Remove the twine. Separate the middle wing joint and eat that immediately. Remove the legs and thighs. I like to take off the backbone and eat one of the oyster, the two succulent morsels of meat embedded there, and give the other to the person I'm cooking with. But I take the chicken butt for myself. I could never understand why my brothers always fought over that triangular tip - until one day I got the crispy, juicy fat myself. These are the cook's reward.

Cut the breast down the middle and serve it on the bone, with one wing joint still attached to each half. The preparation is not meat to be super elegant. Slather the meat with fresh butter. Serve with mustard on the side and, if you wish, a simple green salad. You'll start using a knife and fork, but you'll finish with your fingers because it's so good.


Bed and Breakfast Brugge said...

Superb posting for Chicken recipes . that's good look and interesting this post. this is my favorite recipes . i like chicken

Anonymous said...

The pictures make it hard to resist!

debby emadian said...

Hello Sara my name is Debby. I'm English but my husband is Iranian. I've just discovered your lovely blog whilst I was googling a new Persian restaurant in London called Beheshte Barin. I came across your post about your visit to London a couple of years ago.

I try to make Persian food whenever I can, having learnt from my mother-in-law and friends and relatives who visit. So it's great to find your blog...I'll be trying out lots of your recipes.

I really love your blog and the mixture of cuisines.

I hope you don't mind I mentioned finding yours and have put a link over on my blog.

Take care,

Sara said...

Hi Debby!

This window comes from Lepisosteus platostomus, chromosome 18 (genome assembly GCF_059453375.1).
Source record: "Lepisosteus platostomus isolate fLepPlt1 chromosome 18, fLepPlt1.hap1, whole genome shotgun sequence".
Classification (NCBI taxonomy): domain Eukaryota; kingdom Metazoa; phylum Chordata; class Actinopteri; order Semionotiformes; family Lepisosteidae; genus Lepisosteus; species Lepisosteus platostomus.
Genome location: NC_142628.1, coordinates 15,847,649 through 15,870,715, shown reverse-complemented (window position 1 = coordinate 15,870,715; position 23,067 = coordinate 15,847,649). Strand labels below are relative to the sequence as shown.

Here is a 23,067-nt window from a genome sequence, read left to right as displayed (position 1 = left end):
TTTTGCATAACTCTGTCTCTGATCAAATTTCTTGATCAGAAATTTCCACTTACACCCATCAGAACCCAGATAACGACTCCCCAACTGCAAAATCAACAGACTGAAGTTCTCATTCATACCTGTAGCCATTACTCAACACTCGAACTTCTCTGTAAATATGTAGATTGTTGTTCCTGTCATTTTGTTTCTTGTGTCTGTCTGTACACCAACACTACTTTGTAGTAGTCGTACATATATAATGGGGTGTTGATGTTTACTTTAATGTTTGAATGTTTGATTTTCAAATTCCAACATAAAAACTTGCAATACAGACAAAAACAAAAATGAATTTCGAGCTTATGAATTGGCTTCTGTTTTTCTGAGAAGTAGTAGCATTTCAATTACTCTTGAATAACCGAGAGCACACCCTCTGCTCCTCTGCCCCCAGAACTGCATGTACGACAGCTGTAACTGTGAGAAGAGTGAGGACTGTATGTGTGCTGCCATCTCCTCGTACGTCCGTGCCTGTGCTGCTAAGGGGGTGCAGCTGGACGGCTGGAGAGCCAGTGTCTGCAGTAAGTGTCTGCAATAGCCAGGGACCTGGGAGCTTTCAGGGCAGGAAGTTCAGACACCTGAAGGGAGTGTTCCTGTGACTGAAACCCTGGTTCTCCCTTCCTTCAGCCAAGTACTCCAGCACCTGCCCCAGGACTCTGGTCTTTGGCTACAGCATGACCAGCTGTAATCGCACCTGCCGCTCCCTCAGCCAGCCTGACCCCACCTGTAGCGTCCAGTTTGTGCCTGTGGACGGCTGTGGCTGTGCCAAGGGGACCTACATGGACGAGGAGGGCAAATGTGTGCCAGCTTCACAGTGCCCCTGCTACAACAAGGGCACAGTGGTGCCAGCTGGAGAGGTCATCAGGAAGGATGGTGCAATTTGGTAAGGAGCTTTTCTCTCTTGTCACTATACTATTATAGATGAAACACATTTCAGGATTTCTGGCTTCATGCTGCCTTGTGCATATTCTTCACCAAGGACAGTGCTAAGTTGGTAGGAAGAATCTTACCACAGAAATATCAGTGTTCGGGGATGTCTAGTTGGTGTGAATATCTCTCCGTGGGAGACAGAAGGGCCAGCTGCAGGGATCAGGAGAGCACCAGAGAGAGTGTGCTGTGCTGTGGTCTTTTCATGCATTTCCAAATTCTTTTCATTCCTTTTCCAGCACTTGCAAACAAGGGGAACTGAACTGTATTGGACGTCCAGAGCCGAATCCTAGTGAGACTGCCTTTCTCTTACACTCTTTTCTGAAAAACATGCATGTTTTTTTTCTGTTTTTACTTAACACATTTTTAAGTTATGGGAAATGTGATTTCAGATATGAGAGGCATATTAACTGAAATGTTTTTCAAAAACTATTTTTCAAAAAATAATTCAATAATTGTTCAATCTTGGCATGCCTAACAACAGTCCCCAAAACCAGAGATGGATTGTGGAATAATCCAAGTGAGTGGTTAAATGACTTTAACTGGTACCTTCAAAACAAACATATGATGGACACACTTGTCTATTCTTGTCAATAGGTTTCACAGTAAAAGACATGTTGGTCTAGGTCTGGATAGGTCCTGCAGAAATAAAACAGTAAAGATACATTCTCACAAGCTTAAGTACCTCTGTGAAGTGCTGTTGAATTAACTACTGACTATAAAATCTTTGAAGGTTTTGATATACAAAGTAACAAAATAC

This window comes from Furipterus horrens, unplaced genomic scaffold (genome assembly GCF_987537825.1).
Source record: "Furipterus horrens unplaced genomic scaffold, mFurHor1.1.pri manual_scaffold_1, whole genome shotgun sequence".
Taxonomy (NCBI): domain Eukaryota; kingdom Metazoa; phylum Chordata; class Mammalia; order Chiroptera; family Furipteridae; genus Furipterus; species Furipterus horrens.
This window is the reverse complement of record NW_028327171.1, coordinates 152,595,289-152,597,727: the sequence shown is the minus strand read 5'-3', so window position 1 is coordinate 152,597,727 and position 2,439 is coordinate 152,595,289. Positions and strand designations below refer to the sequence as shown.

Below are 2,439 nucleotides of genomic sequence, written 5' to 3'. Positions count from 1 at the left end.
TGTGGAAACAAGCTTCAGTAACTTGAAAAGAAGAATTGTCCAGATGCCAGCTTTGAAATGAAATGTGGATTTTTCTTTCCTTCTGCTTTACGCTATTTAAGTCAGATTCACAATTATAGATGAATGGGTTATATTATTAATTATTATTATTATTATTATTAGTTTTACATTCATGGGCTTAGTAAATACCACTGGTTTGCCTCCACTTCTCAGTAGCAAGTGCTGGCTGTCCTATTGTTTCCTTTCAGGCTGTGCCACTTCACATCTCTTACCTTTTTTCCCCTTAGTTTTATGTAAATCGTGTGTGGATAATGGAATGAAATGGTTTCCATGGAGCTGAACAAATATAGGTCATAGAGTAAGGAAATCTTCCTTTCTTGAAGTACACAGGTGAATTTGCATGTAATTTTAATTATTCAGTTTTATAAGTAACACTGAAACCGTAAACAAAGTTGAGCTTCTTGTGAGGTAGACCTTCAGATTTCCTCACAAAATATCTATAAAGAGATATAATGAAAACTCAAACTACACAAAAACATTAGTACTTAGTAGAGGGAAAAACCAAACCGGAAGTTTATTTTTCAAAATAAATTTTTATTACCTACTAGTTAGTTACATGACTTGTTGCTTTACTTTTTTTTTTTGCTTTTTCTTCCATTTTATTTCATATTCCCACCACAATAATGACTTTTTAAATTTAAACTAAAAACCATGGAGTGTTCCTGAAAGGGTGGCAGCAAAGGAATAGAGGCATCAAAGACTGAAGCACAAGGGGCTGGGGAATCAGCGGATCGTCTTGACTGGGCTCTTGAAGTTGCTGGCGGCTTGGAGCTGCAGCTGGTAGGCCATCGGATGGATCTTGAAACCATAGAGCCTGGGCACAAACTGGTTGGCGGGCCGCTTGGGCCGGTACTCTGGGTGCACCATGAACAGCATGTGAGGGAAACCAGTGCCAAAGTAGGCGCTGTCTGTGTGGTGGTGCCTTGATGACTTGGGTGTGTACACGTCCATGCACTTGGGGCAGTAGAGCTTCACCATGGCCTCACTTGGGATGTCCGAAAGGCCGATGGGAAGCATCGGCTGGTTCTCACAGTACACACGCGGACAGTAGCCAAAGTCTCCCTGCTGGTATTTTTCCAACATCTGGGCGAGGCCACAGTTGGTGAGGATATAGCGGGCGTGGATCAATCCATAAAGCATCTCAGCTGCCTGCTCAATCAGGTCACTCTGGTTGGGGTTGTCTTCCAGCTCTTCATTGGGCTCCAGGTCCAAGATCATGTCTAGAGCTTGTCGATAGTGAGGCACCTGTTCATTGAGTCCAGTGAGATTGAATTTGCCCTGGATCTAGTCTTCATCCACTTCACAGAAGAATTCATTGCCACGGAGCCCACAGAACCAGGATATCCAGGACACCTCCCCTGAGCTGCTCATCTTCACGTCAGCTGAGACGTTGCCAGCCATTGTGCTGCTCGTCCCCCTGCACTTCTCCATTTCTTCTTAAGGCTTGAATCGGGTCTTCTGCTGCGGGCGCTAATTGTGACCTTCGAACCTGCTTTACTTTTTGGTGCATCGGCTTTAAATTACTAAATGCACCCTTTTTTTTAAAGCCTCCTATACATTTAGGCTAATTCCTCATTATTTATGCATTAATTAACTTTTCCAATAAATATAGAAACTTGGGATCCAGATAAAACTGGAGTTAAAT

Thank you for your sweet comment! I'm glad you're enjoying the blog.

<3 Sara

Anonymous said...

Sara, I was "chicken" for a while, but finally decided to try this recipe one night, and it. did not. disappoint!!!!! It was reeeeeaaaally really good! Thanks for sharing. :)


P.S. I have been anxiously awaiting new posts with Turkish foods!!

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Anonymous said...

I have learned to splaycock the chicken for the ultimate roasted chicken. The recipe I love comes from Americas Test Kitchen called Italian Chicken. 8-10 cloves of chopped garlic and the grated rind from 2 lemons are poached in olive oil. Chopped tosemary, thyme and black pepper are added for a minute or so then strained out. The herb mixture is put under the skin and a bit of the herb oil is rubbed on the skin. I salt and pepper the skin then bake on a rack over a sheetpan for 45 min or so on 350/375 F. I put homemade chicken stock in the bottom of the pan the ladt 20 min or so to delaze. Strain off the dripping and remove fat. I thicken with a bit of white wine and cornstarch and serve on the side. THE BEST ROAST CHICKEN and one of my favorite meals.

Anonymous said...

This recipe ruined my oven. Chicken fat coated the inside of my oven. Smoke filled my house. How does anyone do this successfully?